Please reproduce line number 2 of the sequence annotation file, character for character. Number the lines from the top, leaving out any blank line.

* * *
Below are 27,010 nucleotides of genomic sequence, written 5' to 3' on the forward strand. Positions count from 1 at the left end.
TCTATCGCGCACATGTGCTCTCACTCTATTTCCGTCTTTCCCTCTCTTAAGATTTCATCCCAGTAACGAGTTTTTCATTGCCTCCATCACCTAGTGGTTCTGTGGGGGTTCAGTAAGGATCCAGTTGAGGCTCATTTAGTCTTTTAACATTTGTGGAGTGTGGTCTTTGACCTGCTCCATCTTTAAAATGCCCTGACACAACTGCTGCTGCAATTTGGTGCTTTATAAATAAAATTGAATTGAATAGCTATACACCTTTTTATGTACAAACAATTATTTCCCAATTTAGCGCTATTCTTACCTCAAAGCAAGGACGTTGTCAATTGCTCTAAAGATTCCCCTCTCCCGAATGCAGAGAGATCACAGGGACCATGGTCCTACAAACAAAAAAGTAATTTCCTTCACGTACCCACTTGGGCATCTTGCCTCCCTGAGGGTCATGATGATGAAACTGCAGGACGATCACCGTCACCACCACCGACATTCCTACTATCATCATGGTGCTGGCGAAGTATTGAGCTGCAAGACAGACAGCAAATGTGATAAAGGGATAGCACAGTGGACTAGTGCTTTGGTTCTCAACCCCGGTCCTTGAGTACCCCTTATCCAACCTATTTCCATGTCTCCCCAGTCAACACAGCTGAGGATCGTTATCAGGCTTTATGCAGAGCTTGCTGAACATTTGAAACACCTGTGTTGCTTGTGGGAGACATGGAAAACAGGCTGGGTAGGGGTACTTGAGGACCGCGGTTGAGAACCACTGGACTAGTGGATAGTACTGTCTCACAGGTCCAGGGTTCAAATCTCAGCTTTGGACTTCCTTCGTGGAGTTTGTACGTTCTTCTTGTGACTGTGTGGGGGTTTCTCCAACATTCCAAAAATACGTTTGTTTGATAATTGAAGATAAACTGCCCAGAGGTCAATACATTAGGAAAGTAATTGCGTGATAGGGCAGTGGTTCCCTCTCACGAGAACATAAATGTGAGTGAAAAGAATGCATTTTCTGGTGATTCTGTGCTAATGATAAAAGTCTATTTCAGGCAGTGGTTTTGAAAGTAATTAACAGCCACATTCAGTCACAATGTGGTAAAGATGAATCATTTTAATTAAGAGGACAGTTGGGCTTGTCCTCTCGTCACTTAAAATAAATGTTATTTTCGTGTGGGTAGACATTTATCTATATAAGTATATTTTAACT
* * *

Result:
TCTATCGCGCACATGTGCTCTCACTCTATTTCCGTCTTTCCCTCTCTTAAGATTTCATCCCAGTAACGAGTTTTTCATTGCCTCCATCACCTAGTGGTTCTGTGGGGGTTCAGTAAGGATCCAGTTGAGGCTCATTTAGTCTTTTAACATTTGTGGAGTGTGGTCTTTGACCTGCTCCATCTTTAAAATGCCCTGACACAACTGCTGCTGCAATTTGGTGCTTTATAAATAAAATTGAATTGAATAGCTATACACCTTTTTATGTACAAACAATTATTTCCCAATTTAGCGCTATTCTTACCTCAAAGCAAGGACGTTGTCAATTGCTCTAAAGATTCCCCTCTCCCGAATGCAGAGAGATCACAGGGACCATGGTCCTACAAACAAAAAAGTAATTTCCTTCACGTACCCACTTGGGCATCTTGCCTCCCTGAGGGTCATGATGATGAAACTGCAGGACGATCACCGTCACCACCACCGACATTCCTACTATCATCATGGTGCTGGCGAAGTATTGAGCTGCAAGACAGACAGCAAATGTGATAAAGGGATAGCACAGTGGACTAGTGCTTTGGTTCTCAACCCCGGTCCTTGAGTACCCCTTATCCAACCTATTTCCATGTCTCCCCAGTCAACACAGCTGAGGATCGTTATCAGGCTTTATGCAGAGCTTGCTGAACATTTGAAACACCTGTGTTGCTTGTGGGAGACATGGAAAACAGGCTGGGTAGGGGTACTTGAGGACCGCGGTTGAGAACCACTGGACTAGTGGATAGTACTGTCTCACAGGTCCAGGGTTCAAATCTCAGCTTTGGACTTCCTTCGTGGAGTTTGTACGTTCTTCTTGTGACTGTGTGGGGGTTTCTCCAACATTCCAAAAATACGTTTGTTTGATAATTGAAGATAAACTGCCCAGAGGTCAATACATTAGGAAAGTAATTGCGTGATAGGGCAGTGGTTCCCTCTCACGAGAACATAAATGTGAGTGAAAAGAATGCATTTTCTGGTGATTCTGTGCTAATGATAAAAGTCTATTTCAGGCAGTGGTTTTGAAAGTAATTAACAGCCACATTCAGTCACAATGTGGTAAAGATGAATCATTTTAATTAAGAGGACAGTTGGGCTTGTCCTCTCGTCACTTAAAATAAATGTTATTTTCGTGTGGGTAGACATTTATCTATATAAGTATATTTTAACT